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The Daily Wildcat

The Daily Wildcat


Wildcat hockey must prove its depth to succeed

Rachel Huston

The Arizona hockey team takes on Arizona State on Feb. 18, 2017 at the Tucson Convention Center. 

It’s not a new concept. Every championship hockey team out there, on every level, fulfills a set list of requirements before they are named champions. There’s unspoken rules of ways to win hockey, and they change every so often, but some remain true. 

One of those requirements, is depth scoring. Having one or two guys scoring big goals and having point totals well into the double digits is a key, but that’s not where all the scoring should come from.That is where Arizona has hit a roadblock. In their first two games at home to start of their season, the Wildcats saw nine different players scoring a total of 13 goals. In their past two games, the team had seven goals scored by just four players. Both their first two games were wins and their last two have been losses. The losses can be linked to the fact that Arizona’s top players are the ones producing the bulk of the points. And it’s not to say that players past their top line aren’t scoring – they’re just not scoring frequently enough. 


Arizona has 16 players with goals this season. The undefeated Adrian College and University of Illinois have 17 and 16 players with goals respectively. What’s the difference? Both of the undefeated squads’ goals are spread more even throughout their lineup. Arizona’s average goals per player is 2.59, Adrian College’s is 2.94, and University of Illinois’ is 2.81.

This discrepancy is seen even more through points. Here are the previously mentioned stats, but adjusted for points for each college: Arizona: 20 with points, 5.2 average points per player, Adrian: 21 w/ points, 6.5 average points per player, Illinois: 20 with points, 6.05 average points per player.

Arizona has a considerably lower average number of points among players who have points. This is the most concerning of all stats previously mentioned. That means that all-over, less players are getting in on offense and capitalizing on opportunities. Not all offensive ability and contribution is measured through points, but the ones that end in goals are counted, and those count quite a bit.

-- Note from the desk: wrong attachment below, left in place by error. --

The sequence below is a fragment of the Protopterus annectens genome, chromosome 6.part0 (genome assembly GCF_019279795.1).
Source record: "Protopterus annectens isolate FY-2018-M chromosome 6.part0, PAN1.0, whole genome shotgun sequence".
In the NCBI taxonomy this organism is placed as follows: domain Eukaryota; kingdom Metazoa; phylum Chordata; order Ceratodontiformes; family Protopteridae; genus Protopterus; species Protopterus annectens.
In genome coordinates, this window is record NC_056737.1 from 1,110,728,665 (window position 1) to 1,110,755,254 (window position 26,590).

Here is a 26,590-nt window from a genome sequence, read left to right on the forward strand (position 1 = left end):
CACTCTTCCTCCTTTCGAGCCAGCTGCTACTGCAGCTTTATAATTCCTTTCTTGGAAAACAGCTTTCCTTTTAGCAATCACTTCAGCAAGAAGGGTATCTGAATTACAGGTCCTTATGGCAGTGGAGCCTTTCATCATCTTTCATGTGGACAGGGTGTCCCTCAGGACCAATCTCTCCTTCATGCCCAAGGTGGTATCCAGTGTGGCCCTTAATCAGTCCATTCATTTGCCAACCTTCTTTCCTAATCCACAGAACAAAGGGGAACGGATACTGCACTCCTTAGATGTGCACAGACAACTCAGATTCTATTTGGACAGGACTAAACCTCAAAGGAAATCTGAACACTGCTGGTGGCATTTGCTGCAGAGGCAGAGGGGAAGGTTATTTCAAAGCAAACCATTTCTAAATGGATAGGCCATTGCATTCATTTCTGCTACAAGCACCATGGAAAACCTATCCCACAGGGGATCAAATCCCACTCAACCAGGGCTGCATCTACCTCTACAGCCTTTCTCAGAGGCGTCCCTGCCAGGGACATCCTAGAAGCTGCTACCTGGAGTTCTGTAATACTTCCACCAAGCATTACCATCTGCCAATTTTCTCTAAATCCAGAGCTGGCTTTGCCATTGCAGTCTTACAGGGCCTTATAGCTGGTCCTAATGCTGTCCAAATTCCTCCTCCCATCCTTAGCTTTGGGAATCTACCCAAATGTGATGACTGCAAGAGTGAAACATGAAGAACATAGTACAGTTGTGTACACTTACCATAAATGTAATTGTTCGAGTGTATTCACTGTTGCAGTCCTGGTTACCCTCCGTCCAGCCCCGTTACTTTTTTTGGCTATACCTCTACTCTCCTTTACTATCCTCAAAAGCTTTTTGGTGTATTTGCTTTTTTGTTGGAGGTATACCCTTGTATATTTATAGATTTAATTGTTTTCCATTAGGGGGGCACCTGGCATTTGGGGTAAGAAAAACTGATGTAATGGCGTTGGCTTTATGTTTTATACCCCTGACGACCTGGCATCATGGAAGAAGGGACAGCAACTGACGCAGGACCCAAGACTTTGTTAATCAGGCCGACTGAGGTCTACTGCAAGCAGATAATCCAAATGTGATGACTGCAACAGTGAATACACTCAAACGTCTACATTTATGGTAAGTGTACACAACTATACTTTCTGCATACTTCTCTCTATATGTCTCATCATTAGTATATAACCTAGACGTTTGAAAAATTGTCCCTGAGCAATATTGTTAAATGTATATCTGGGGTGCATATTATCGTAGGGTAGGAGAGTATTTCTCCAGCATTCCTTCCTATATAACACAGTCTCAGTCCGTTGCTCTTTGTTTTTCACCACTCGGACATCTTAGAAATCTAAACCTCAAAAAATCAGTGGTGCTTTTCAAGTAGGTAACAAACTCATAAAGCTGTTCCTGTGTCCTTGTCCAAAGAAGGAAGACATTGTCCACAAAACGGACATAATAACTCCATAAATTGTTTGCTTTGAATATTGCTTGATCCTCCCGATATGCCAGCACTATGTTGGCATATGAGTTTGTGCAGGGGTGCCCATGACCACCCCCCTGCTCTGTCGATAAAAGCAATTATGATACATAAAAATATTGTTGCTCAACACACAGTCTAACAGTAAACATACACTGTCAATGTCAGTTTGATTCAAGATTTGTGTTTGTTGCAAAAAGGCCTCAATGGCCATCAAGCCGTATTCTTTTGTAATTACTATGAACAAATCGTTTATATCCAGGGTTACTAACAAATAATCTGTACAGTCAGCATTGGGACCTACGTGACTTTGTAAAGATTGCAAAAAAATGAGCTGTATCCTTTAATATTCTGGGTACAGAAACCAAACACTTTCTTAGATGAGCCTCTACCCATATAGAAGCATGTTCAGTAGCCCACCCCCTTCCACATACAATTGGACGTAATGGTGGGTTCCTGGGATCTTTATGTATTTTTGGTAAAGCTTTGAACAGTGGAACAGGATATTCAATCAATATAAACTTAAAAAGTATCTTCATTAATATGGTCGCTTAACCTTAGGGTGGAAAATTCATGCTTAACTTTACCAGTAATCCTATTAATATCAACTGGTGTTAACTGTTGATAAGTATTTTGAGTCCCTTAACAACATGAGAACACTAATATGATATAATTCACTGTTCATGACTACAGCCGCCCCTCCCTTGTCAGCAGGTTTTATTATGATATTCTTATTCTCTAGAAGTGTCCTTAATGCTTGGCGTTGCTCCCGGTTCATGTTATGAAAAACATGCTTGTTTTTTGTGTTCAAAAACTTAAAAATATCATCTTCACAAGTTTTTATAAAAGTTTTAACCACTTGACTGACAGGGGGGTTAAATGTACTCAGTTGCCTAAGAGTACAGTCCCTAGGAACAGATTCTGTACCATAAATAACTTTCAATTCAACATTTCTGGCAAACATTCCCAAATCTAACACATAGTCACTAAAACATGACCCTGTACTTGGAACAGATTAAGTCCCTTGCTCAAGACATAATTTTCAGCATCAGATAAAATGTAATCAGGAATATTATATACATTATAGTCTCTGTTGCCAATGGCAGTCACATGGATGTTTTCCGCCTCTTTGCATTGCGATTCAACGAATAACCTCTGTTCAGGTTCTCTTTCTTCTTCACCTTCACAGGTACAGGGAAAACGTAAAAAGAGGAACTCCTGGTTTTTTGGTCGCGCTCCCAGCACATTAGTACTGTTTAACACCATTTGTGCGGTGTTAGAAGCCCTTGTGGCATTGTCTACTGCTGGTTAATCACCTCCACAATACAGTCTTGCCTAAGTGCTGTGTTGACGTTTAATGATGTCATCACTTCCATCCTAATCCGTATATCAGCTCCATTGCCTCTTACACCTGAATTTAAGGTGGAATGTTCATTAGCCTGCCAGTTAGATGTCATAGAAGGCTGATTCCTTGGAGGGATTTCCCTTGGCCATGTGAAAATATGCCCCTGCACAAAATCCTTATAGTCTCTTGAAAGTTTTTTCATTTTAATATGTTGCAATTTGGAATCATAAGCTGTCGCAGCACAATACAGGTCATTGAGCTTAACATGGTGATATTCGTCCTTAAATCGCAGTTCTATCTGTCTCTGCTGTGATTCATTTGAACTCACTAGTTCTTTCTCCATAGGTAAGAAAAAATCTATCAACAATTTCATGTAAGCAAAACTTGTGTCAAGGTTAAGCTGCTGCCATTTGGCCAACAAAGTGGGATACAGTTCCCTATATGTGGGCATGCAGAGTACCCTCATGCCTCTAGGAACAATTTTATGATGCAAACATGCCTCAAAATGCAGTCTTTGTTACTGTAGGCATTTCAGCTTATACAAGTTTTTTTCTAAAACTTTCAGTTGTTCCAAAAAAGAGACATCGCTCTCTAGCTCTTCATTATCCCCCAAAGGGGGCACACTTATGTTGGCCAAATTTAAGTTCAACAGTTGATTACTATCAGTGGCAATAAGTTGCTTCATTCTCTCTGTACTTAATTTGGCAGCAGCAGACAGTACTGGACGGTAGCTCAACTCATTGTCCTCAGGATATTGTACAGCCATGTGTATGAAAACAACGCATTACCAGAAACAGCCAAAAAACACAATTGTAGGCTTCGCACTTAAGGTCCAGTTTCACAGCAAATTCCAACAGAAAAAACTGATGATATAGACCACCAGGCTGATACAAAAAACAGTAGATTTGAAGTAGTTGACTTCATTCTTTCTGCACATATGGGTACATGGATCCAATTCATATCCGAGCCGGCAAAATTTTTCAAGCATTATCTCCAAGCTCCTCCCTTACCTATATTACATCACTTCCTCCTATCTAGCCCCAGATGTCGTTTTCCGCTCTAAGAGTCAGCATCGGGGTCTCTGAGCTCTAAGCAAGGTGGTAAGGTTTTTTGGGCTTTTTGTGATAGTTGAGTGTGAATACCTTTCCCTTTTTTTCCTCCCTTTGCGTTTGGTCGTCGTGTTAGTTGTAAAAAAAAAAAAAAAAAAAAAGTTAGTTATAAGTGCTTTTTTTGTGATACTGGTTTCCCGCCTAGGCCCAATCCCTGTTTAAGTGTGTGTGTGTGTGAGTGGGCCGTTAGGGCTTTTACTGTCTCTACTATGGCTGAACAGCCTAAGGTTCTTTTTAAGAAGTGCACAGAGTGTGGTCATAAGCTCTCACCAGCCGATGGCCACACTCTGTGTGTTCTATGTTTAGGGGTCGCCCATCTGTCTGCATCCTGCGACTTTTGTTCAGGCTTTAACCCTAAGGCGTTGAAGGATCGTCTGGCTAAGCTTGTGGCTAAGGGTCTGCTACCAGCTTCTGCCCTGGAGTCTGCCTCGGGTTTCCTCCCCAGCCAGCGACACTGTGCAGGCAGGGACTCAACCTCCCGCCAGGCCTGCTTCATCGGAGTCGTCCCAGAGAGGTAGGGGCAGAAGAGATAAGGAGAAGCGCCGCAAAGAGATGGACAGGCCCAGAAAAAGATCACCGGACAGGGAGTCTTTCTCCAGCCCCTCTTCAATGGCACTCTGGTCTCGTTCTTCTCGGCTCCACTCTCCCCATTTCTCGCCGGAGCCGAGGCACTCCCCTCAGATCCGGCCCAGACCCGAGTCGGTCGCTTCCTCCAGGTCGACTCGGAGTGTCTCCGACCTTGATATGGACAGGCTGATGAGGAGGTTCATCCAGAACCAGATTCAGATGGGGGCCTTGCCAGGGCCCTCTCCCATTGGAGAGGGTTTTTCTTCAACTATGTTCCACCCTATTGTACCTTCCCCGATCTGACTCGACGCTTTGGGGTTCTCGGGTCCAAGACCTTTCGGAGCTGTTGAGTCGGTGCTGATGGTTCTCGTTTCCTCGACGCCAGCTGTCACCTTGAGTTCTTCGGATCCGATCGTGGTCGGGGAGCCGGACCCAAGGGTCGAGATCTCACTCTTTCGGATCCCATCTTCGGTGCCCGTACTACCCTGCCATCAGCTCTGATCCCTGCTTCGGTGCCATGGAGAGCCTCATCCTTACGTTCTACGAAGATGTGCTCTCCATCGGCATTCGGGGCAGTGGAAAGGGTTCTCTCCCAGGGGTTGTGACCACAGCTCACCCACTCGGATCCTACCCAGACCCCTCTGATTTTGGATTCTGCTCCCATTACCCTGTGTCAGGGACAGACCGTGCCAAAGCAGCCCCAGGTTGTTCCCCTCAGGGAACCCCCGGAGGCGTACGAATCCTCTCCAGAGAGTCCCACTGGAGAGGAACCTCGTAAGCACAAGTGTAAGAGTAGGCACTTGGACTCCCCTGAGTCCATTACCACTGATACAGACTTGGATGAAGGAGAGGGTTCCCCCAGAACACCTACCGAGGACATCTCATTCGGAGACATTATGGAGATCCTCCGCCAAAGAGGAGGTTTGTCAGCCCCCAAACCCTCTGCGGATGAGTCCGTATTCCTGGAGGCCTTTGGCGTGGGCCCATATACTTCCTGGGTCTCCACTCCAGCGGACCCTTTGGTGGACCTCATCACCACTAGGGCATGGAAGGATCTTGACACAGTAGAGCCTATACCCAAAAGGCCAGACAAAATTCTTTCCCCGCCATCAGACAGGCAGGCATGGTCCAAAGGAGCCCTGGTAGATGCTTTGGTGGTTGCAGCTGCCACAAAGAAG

This is what has led to their demise in their recent contests, and will continue to burden them if they do not fix it.  Fixing this issue is more complex than identifying it. Getting new faces to play like old pals comes with time. Whether it’s through just gaining familiarity, new line combinations, or getting used to the ACHA, time will heal most of these wounds. But unfortunately, time isn’t always easy to find when a team is playing their toughest opponent early in the season. 

The defending National Champions, Central Oklahoma will be visiting Thursday night and the Cats will have to show up in a big way and get over these scoring slumps. A way the Cats can improve now is to get more shots on net. In their last five contests Arizona has outshot their opponent once, a 47 to 21 shot differential between them and University of Arkansas. 

More shots mean more scoring opportunities, and naturally that can lead to more goals. But it’s not just black and white and there’s no one way to fix this issue. Josh Larson and Anthony Cusanelli have been showing dominance on the ice thus far, and more players have the same potential – they just need to find the time and find their groove in their own way. This is one of the best, if not the best, class of recruits that has come to Arizona; it’s just a matter of them showing it on the scoreboard now. 

The Wildcats will face off against Central Oklahoma on Oct. 26 at 7:30 p.m. and Oklahoma on the Oct. 27 and 28, which are both early 2 p.m. starts. 

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